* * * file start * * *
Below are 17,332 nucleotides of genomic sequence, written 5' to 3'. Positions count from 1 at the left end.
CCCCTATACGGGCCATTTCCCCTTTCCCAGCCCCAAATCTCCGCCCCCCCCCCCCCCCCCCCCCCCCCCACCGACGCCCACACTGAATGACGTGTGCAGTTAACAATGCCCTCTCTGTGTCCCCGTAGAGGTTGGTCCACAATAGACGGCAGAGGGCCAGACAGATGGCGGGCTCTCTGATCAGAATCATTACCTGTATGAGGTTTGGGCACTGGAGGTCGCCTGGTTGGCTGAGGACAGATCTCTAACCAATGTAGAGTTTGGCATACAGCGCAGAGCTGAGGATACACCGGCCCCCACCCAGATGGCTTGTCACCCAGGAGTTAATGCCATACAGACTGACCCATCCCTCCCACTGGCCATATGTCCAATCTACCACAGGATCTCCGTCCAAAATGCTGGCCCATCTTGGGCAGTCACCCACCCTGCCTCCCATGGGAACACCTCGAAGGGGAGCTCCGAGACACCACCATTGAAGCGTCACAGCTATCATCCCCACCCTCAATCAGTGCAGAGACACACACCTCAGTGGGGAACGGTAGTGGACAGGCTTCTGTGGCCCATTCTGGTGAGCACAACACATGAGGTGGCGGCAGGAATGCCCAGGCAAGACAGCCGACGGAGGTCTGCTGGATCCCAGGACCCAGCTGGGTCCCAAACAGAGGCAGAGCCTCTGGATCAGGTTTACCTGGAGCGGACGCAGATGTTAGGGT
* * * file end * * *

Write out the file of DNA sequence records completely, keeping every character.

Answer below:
Below are 17,332 nucleotides of genomic sequence, written 5' to 3'. Positions count from 1 at the left end.
CCCCTATACGGGCCATTTCCCCTTTCCCAGCCCCAAATCTCCGCCCCCCCCCCCCCCCCCCCCCCCCCCACCGACGCCCACACTGAATGACGTGTGCAGTTAACAATGCCCTCTCTGTGTCCCCGTAGAGGTTGGTCCACAATAGACGGCAGAGGGCCAGACAGATGGCGGGCTCTCTGATCAGAATCATTACCTGTATGAGGTTTGGGCACTGGAGGTCGCCTGGTTGGCTGAGGACAGATCTCTAACCAATGTAGAGTTTGGCATACAGCGCAGAGCTGAGGATACACCGGCCCCCACCCAGATGGCTTGTCACCCAGGAGTTAATGCCATACAGACTGACCCATCCCTCCCACTGGCCATATGTCCAATCTACCACAGGATCTCCGTCCAAAATGCTGGCCCATCTTGGGCAGTCACCCACCCTGCCTCCCATGGGAACACCTCGAAGGGGAGCTCCGAGACACCACCATTGAAGCGTCACAGCTATCATCCCCACCCTCAATCAGTGCAGAGACACACACCTCAGTGGGGAACGGTAGTGGACAGGCTTCTGTGGCCCATTCTGGTGAGCACAACACATGAGGTGGCGGCAGGAATGCCCAGGCAAGACAGCCGACGGAGGTCTGCTGGATCCCAGGACCCAGCTGGGTCCCAAACAGAGGCAGAGCCTCTGGATCAGGTTTACCTGGAGCGGACGCAGATGTTAGGGT